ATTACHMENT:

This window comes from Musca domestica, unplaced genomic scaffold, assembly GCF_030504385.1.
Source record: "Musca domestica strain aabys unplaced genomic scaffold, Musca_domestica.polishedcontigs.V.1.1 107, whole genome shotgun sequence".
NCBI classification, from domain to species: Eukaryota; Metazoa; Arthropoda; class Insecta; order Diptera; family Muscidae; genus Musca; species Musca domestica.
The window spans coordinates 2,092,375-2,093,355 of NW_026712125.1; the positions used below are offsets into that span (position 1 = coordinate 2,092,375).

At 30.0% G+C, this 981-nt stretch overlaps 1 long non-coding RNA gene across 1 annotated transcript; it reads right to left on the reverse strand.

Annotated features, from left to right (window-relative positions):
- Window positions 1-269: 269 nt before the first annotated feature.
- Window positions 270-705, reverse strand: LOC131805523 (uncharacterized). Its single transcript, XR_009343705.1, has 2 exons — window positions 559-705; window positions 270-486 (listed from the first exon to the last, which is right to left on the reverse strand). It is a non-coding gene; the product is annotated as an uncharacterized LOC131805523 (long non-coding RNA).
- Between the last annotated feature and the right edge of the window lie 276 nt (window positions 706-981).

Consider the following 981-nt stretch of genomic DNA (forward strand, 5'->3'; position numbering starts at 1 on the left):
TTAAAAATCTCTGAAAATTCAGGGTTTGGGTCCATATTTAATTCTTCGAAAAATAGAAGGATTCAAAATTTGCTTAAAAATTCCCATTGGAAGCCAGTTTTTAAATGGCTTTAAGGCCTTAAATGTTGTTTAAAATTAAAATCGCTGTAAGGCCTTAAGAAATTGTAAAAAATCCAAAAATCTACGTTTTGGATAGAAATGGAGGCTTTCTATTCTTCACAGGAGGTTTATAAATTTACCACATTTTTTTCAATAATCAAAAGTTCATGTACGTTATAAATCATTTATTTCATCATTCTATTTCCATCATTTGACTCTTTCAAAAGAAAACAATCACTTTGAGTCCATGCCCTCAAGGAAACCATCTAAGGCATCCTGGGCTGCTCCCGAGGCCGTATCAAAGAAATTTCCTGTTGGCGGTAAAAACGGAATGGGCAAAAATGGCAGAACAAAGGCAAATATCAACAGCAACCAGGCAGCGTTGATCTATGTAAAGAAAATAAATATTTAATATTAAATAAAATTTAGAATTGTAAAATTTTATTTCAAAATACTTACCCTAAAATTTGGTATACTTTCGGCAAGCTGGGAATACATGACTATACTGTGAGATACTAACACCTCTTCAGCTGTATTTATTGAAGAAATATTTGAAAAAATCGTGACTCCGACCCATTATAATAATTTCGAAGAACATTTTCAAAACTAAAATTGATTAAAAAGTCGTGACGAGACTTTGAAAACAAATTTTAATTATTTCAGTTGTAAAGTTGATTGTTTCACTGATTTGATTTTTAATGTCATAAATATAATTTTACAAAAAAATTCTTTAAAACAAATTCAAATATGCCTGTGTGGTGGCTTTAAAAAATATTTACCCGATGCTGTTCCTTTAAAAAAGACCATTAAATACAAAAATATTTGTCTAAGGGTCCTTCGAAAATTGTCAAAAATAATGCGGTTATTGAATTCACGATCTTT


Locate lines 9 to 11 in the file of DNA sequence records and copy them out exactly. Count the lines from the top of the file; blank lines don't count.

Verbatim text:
- Between the last annotated feature and the right edge of the window lie 276 nt (window positions 706-981).

Consider the following 981-nt stretch of genomic DNA (forward strand, 5'->3'; position numbering starts at 1 on the left):
TTAAAAATCTCTGAAAATTCAGGGTTTGGGTCCATATTTAATTCTTCGAAAAATAGAAGGATTCAAAATTTGCTTAAAAATTCCCATTGGAAGCCAGTTTTTAAATGGCTTTAAGGCCTTAAATGTTGTTTAAAATTAAAATCGCTGTAAGGCCTTAAGAAATTGTAAAAAATCCAAAAATCTACGTTTTGGATAGAAATGGAGGCTTTCTATTCTTCACAGGAGGTTTATAAATTTACCACATTTTTTTCAATAATCAAAAGTTCATGTACGTTATAAATCATTTATTTCATCATTCTATTTCCATCATTTGACTCTTTCAAAAGAAAACAATCACTTTGAGTCCATGCCCTCAAGGAAACCATCTAAGGCATCCTGGGCTGCTCCCGAGGCCGTATCAAAGAAATTTCCTGTTGGCGGTAAAAACGGAATGGGCAAAAATGGCAGAACAAAGGCAAATATCAACAGCAACCAGGCAGCGTTGATCTATGTAAAGAAAATAAATATTTAATATTAAATAAAATTTAGAATTGTAAAATTTTATTTCAAAATACTTACCCTAAAATTTGGTATACTTTCGGCAAGCTGGGAATACATGACTATACTGTGAGATACTAACACCTCTTCAGCTGTATTTATTGAAGAAATATTTGAAAAAATCGTGACTCCGACCCATTATAATAATTTCGAAGAACATTTTCAAAACTAAAATTGATTAAAAAGTCGTGACGAGACTTTGAAAACAAATTTTAATTATTTCAGTTGTAAAGTTGATTGTTTCACTGATTTGATTTTTAATGTCATAAATATAATTTTACAAAAAAATTCTTTAAAACAAATTCAAATATGCCTGTGTGGTGGCTTTAAAAAATATTTACCCGATGCTGTTCCTTTAAAAAAGACCATTAAATACAAAAATATTTGTCTAAGGGTCCTTCGAAAATTGTCAAAAATAATGCGGTTATTGAATTCACGATCTTT